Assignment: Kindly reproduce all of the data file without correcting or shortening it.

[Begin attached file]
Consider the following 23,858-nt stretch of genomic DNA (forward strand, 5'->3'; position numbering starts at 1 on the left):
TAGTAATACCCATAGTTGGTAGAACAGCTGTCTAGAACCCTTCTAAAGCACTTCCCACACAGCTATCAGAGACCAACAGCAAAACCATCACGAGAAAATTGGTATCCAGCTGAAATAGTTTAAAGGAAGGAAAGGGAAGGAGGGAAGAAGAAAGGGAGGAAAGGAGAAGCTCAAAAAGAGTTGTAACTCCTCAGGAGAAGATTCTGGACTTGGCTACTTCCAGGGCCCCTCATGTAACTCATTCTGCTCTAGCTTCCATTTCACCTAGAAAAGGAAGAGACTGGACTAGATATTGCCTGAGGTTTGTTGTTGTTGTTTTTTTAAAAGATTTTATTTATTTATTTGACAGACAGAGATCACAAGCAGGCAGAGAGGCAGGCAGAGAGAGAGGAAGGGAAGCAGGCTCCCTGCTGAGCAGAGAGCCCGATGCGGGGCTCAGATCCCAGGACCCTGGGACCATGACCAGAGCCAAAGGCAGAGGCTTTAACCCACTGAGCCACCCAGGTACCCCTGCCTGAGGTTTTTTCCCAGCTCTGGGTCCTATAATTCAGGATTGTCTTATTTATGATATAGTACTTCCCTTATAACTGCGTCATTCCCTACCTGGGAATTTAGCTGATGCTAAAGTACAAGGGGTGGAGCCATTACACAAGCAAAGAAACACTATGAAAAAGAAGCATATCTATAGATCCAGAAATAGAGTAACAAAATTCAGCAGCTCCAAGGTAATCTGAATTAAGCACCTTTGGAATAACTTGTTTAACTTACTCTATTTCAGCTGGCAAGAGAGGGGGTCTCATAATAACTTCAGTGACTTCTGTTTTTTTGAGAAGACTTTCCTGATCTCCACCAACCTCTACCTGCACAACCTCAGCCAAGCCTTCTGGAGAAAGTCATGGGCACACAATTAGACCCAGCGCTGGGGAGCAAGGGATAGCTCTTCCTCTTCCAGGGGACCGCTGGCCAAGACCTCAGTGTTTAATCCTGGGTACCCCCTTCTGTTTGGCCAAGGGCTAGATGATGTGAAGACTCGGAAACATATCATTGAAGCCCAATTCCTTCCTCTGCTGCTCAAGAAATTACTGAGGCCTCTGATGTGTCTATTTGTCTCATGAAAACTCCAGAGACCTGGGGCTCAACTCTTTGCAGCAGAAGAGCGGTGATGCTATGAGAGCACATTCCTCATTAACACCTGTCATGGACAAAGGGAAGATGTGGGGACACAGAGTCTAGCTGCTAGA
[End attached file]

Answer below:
Consider the following 23,858-nt stretch of genomic DNA (forward strand, 5'->3'; position numbering starts at 1 on the left):
TAGTAATACCCATAGTTGGTAGAACAGCTGTCTAGAACCCTTCTAAAGCACTTCCCACACAGCTATCAGAGACCAACAGCAAAACCATCACGAGAAAATTGGTATCCAGCTGAAATAGTTTAAAGGAAGGAAAGGGAAGGAGGGAAGAAGAAAGGGAGGAAAGGAGAAGCTCAAAAAGAGTTGTAACTCCTCAGGAGAAGATTCTGGACTTGGCTACTTCCAGGGCCCCTCATGTAACTCATTCTGCTCTAGCTTCCATTTCACCTAGAAAAGGAAGAGACTGGACTAGATATTGCCTGAGGTTTGTTGTTGTTGTTTTTTTAAAAGATTTTATTTATTTATTTGACAGACAGAGATCACAAGCAGGCAGAGAGGCAGGCAGAGAGAGAGGAAGGGAAGCAGGCTCCCTGCTGAGCAGAGAGCCCGATGCGGGGCTCAGATCCCAGGACCCTGGGACCATGACCAGAGCCAAAGGCAGAGGCTTTAACCCACTGAGCCACCCAGGTACCCCTGCCTGAGGTTTTTTCCCAGCTCTGGGTCCTATAATTCAGGATTGTCTTATTTATGATATAGTACTTCCCTTATAACTGCGTCATTCCCTACCTGGGAATTTAGCTGATGCTAAAGTACAAGGGGTGGAGCCATTACACAAGCAAAGAAACACTATGAAAAAGAAGCATATCTATAGATCCAGAAATAGAGTAACAAAATTCAGCAGCTCCAAGGTAATCTGAATTAAGCACCTTTGGAATAACTTGTTTAACTTACTCTATTTCAGCTGGCAAGAGAGGGGGTCTCATAATAACTTCAGTGACTTCTGTTTTTTTGAGAAGACTTTCCTGATCTCCACCAACCTCTACCTGCACAACCTCAGCCAAGCCTTCTGGAGAAAGTCATGGGCACACAATTAGACCCAGCGCTGGGGAGCAAGGGATAGCTCTTCCTCTTCCAGGGGACCGCTGGCCAAGACCTCAGTGTTTAATCCTGGGTACCCCCTTCTGTTTGGCCAAGGGCTAGATGATGTGAAGACTCGGAAACATATCATTGAAGCCCAATTCCTTCCTCTGCTGCTCAAGAAATTACTGAGGCCTCTGATGTGTCTATTTGTCTCATGAAAACTCCAGAGACCTGGGGCTCAACTCTTTGCAGCAGAAGAGCGGTGATGCTATGAGAGCACATTCCTCATTAACACCTGTCATGGACAAAGGGAAGATGTGGGGACACAGAGTCTAGCTGCTAGA